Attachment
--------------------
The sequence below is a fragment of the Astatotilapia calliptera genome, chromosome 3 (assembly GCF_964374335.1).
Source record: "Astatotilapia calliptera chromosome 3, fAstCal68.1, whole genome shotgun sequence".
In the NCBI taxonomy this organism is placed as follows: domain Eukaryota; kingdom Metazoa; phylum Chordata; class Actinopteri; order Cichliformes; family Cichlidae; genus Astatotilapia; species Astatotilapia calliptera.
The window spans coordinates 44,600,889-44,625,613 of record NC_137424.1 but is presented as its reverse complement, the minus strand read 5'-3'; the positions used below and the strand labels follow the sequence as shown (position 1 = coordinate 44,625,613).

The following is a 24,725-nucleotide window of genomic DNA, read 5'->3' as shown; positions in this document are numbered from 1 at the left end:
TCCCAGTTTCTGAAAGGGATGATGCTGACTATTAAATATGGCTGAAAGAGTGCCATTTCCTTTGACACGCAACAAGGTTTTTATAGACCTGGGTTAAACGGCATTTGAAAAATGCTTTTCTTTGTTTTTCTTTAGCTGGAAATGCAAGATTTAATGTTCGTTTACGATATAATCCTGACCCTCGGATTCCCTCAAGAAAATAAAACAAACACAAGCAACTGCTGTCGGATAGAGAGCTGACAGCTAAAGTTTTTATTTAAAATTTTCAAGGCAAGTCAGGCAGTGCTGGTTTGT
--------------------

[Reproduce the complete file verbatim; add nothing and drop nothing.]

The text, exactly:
The sequence below is a fragment of the Astatotilapia calliptera genome, chromosome 3 (assembly GCF_964374335.1).
Source record: "Astatotilapia calliptera chromosome 3, fAstCal68.1, whole genome shotgun sequence".
In the NCBI taxonomy this organism is placed as follows: domain Eukaryota; kingdom Metazoa; phylum Chordata; class Actinopteri; order Cichliformes; family Cichlidae; genus Astatotilapia; species Astatotilapia calliptera.
The window spans coordinates 44,600,889-44,625,613 of record NC_137424.1 but is presented as its reverse complement, the minus strand read 5'-3'; the positions used below and the strand labels follow the sequence as shown (position 1 = coordinate 44,625,613).

The following is a 24,725-nucleotide window of genomic DNA, read 5'->3' as shown; positions in this document are numbered from 1 at the left end:
TCCCAGTTTCTGAAAGGGATGATGCTGACTATTAAATATGGCTGAAAGAGTGCCATTTCCTTTGACACGCAACAAGGTTTTTATAGACCTGGGTTAAACGGCATTTGAAAAATGCTTTTCTTTGTTTTTCTTTAGCTGGAAATGCAAGATTTAATGTTCGTTTACGATATAATCCTGACCCTCGGATTCCCTCAAGAAAATAAAACAAACACAAGCAACTGCTGTCGGATAGAGAGCTGACAGCTAAAGTTTTTATTTAAAATTTTCAAGGCAAGTCAGGCAGTGCTGGTTTGT